• “The original name for this hot pink diva was ‘Maria Callas.’ Although it was bred by Meilland in France it was named for the famous American opera singer.” -Dave’s Garden
Miss All American Beauty / Star Roses

Dammann’s has plenty more roses if you are in the market!

Can you say BLT?

I love BLTs. Don’t you? I think I may have to try this Monster BLT from The Pioneer Woman…. click here. If you take a look at that sandwich she prepared, your mouth will water for sure!

Nothing is better on a BLT than your very own homegrown tomato! And, yes, we are starting our 9th week of drought. Last week we had our first rain (1/2″) and as grateful as we are, we sure would love some more. (I recorded the rain… click here to hear that wonderful sound and see how fresh it makes everything look!)

Regardless of the lack of rain, Mr. G and I are committed to watering our tomatoes and to feeding them Annie’s Moo Poo Tea. When all the water your plants get comes from your efforts, well that is a lot of work and with so many days in the 90s and 100s, we have had to be vigilant.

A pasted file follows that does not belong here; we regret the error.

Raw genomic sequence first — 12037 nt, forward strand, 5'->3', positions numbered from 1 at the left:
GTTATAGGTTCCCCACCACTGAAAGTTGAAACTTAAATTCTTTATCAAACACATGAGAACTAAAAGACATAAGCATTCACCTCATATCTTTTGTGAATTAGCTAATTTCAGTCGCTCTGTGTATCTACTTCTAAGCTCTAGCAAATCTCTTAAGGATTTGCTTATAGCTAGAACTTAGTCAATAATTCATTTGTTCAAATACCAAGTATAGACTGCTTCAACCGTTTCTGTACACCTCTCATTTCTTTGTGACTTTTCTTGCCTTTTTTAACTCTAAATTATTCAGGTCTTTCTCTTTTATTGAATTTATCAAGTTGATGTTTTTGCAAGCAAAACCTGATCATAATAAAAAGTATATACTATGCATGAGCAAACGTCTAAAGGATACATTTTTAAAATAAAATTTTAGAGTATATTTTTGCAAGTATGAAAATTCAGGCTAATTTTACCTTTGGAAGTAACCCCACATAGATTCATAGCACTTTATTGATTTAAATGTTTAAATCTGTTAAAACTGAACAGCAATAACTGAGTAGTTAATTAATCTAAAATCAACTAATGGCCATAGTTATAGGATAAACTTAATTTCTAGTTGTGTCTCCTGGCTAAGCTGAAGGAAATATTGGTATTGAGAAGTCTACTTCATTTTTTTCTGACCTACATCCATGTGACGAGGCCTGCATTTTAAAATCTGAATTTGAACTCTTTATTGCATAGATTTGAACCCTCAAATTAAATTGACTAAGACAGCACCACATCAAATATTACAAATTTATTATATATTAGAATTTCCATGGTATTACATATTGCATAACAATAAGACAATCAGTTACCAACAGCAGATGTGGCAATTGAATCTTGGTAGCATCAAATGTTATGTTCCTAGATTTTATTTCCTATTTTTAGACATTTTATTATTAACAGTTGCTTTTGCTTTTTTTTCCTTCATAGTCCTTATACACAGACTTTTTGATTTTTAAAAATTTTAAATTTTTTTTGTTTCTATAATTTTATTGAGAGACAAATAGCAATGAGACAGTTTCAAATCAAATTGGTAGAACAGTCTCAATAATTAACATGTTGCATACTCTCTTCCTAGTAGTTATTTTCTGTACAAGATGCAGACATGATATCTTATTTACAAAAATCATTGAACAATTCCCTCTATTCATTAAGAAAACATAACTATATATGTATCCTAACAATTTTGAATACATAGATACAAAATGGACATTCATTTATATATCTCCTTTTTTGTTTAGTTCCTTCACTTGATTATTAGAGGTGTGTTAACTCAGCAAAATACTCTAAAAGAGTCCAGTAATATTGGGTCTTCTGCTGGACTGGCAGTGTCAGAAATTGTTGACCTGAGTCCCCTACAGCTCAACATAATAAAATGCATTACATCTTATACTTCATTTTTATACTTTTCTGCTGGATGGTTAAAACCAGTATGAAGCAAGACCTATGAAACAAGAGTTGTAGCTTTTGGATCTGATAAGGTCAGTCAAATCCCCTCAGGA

A LITTLE HELP FROM MY FRIENDS

Last February I surveyed my garden friends who also love tomatoes and got a ton of suggestions on what tomatoes to plant this year. (You can read about it here.)

Based on the their suggestions, I am growing Rutgers, Mortgage Lifter, Brandywine, Lemon Boy, Beefsteak, San Marzanos, Cherokee Purple and a few others that “grabbed” my attention at the local garden centers and Lowes.

OUR EFFORTS ARE PAYING OFF…

What is your favorite variety of tomato? Do you have a unique BLT recipe you’d like to share? I’d love your recommendations!

Wordless Wednesday: Early Garden Beauty

My garden is coming back about 4 weeks earlier than ever before. Click on the first picture to start the gallery.